‘Daily Show’ Native guest says Washington football fans threatened him at game
One of the Native American guests featured on The Daily Show on Thursday said Washington, D.C. football fans mocked and threatened him during the making of the segment.
“A blonde little wisp of a girl completely freaked me out as I waited in line for the bathroom,” comedian and educator Migizi Pensoneau wrote in a column for the Missoula Independent.“‘“Is that shirt supposed to be funny?’ she asked motioning to my satirical ‘Caucasians’ T-shirt. And then she said, ‘I’ll f*cking cut you.’ Actually, she didn’t scare me so much as the wannabe linebackers standing behind her who looked like they wanted to make good on her threat.”
Pensoneau and members of his comedy group, the 1491s, attended the game with correspondent Jason Jones, though they were not shown interacting with fans. They were also part of a group of eight Native Americans Jones interviewed in a panel discussion.
“I think back to the tailgate: the man blowing cigar smoke in my face, the man who mockingly yelled, ‘Thanks for letting us use your name!’, the group who yelled at us to ‘go the f*ck home,’ the little waif who threatened to cut me, the dude who blew the train horn on his truck as I walked by the hood,” Pensoneau recalled.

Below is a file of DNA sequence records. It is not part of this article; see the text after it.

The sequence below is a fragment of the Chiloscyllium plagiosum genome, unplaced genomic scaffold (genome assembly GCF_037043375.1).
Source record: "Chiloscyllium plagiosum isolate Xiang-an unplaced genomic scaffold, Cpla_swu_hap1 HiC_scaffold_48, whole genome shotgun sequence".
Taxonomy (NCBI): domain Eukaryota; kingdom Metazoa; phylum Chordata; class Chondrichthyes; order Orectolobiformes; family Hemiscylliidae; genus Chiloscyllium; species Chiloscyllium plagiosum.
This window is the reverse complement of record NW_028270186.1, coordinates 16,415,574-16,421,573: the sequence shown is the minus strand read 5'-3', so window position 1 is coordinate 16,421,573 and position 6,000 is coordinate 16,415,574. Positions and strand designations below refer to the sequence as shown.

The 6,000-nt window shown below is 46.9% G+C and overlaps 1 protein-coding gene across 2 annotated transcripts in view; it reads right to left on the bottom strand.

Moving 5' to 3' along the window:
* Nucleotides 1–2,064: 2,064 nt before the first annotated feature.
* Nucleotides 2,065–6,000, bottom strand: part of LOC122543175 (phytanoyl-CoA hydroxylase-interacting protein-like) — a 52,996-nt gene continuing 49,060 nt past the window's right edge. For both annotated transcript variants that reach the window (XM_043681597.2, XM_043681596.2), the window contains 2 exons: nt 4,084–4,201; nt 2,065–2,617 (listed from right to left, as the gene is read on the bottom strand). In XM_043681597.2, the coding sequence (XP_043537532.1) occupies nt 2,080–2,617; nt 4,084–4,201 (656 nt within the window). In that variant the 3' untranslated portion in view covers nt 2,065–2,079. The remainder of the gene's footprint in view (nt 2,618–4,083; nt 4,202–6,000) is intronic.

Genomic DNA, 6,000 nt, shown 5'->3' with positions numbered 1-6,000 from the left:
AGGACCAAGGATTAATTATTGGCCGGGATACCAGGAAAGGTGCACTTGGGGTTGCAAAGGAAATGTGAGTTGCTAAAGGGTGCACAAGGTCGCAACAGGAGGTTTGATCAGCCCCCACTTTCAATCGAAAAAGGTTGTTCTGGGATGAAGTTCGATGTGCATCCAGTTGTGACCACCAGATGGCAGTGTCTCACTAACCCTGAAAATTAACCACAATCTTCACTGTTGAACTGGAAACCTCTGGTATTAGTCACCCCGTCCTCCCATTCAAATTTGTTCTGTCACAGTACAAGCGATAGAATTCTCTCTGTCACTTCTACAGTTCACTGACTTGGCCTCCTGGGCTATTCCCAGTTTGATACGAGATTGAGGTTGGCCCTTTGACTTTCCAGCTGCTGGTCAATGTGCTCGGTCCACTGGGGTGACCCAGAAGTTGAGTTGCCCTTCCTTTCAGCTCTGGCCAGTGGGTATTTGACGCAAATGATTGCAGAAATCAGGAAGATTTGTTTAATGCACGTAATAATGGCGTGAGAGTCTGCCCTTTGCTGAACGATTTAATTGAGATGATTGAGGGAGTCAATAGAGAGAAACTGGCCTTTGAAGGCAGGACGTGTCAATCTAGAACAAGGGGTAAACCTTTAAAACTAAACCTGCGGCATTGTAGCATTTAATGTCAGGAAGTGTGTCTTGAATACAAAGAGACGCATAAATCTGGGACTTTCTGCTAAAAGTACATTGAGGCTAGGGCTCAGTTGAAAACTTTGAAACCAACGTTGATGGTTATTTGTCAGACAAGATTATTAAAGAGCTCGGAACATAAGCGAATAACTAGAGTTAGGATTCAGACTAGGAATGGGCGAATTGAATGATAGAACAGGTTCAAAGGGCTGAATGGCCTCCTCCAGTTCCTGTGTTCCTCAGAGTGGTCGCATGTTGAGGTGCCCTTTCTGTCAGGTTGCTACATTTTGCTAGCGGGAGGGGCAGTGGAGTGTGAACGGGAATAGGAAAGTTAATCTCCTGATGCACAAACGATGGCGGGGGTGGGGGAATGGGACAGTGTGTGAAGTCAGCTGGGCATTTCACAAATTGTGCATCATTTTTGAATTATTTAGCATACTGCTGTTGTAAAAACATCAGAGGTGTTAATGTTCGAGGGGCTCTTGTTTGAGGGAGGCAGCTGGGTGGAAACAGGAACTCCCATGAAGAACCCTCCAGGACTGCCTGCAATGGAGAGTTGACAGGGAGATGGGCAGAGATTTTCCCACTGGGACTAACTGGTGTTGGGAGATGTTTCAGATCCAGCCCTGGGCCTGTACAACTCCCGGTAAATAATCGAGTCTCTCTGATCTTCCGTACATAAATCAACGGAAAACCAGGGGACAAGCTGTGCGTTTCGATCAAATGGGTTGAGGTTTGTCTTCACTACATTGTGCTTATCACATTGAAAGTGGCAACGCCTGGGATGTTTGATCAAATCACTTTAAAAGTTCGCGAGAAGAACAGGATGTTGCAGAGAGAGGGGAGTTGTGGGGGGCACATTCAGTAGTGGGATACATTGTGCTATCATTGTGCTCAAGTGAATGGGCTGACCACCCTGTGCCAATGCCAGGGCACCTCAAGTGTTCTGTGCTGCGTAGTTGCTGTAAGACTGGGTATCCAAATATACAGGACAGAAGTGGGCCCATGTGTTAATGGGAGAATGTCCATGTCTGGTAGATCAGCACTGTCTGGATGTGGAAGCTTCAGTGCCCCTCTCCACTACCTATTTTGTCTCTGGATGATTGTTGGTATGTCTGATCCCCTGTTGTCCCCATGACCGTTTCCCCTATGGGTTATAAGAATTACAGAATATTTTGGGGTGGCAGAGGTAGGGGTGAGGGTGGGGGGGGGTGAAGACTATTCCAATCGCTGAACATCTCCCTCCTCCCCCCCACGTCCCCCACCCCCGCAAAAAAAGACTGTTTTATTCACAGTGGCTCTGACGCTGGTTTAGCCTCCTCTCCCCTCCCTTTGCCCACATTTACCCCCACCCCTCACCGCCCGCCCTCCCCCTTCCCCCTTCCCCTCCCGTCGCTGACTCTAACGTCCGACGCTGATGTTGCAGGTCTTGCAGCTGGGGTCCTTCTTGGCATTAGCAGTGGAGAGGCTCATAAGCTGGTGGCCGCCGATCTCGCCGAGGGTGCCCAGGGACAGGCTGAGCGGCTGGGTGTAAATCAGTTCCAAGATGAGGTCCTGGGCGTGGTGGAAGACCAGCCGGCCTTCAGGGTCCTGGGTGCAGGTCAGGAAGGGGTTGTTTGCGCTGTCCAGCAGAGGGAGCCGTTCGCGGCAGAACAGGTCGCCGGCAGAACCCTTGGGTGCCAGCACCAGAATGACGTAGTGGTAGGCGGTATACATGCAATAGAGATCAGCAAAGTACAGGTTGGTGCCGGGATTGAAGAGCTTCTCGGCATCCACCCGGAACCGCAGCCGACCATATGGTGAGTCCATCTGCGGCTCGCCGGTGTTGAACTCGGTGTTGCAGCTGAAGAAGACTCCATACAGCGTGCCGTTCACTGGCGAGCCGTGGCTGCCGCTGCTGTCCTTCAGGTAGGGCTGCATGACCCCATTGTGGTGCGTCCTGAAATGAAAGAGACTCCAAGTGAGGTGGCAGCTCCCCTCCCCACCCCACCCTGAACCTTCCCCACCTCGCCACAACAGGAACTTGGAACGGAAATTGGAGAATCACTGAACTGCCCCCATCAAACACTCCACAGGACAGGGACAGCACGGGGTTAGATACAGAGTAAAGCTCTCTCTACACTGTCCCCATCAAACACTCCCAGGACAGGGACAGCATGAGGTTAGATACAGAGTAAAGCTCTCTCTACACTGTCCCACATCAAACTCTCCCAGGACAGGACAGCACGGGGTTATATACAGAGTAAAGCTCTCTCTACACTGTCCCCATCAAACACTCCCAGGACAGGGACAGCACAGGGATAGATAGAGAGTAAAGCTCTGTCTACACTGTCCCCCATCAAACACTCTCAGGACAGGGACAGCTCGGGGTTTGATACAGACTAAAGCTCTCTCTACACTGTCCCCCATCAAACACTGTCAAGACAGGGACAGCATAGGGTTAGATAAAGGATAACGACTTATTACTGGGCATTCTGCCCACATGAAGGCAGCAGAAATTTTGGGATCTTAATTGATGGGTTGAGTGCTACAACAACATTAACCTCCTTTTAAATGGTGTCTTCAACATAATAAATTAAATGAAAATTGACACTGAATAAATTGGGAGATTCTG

Jones’ report also featured an interview with a group of Washington fans who appeared on camera wearing team apparel. One of the fans, identified as 56-year-old Kelli O’Dell, seemed to welcome the idea of discussing the issue with Native Americans who have called for the team to stop using a racial slur as its name.
“I think sometimes the conversation that’s happening right now is that we need to be sitting down talking to the people that are offended,” she was seen saying.
However, O’Dell reportedly called the police after Jones brought in Pensoneau and the Native group.
Pensoneau wrote that 1491s member Bobby Wilson handed her his handkerchief when she started crying, a shot that made air, though the discussion between both groups did not. O’Dell later said she “felt in danger,” an accusation Pensoneau addressed in his column.
“I realized that was her defense mechanism, and that by overly dramatizing her experience, she continued to trivialize ours,” he wrote. “It was privilege in action. And as I realized these things, something else became incredibly clear: She knew she was wrong.”